Maternity wards across the country are already under pressure from budget cuts and over-worked staff due to a lack of resources. And here’s the kicker: it’s only going to get worse.
According to figures from national statistiks keeper Danmarks Statistik, the number of births in Denmark is expected to increase by 21 percent over the next nine years.
“At the moment we are having a serious crisis,” Thomas Larsen, the head of the Dansk Organisation for Obstetrics and Gynaecology, told Metroxpress newspaper.
“Should the birth rate increase to 72,000 births annually and we aren’t given any more resources, then it is obvious that safety will become a problem. In the birth area we don’t have any regulations or the like that ensure quality and safety.”
Bye bye Barselshotel
The news comes in the wake of the much-publicised resignation in Copenhagen of Morten Hedegaard, the clinical head of Rigshospitalet’s maternity ward, earlier this week.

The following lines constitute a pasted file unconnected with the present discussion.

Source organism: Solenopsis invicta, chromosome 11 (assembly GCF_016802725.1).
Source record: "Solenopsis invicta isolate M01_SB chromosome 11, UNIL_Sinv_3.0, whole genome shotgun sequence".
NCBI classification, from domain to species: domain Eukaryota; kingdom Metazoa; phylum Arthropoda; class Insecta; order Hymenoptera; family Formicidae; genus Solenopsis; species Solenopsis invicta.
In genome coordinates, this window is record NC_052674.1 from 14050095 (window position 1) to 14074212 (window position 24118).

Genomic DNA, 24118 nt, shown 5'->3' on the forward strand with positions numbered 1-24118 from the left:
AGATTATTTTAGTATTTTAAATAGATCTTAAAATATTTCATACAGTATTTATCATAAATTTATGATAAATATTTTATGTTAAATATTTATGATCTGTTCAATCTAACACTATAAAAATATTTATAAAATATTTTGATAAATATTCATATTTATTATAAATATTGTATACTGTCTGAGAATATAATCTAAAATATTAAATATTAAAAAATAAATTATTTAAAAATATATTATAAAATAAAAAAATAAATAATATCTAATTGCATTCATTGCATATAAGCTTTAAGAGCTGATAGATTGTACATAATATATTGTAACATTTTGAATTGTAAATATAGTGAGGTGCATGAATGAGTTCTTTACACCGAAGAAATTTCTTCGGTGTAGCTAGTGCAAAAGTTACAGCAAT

Hedegaard resigned in protest over the continued budget cuts the maternity ward has been forced to endure despite the knowledge that the birth rates would increase dramatically this year.
One of the consequences of the budget cuts has been the future closure of the popular barselshotel (maternity hotel), where new parents can learn how to take good care of their babies, including breast-feeding techniques and nappy changing.
The hospital’s cuts may also be the reason behind more and more Danish women opting to give birth at home or in private birthing clinics.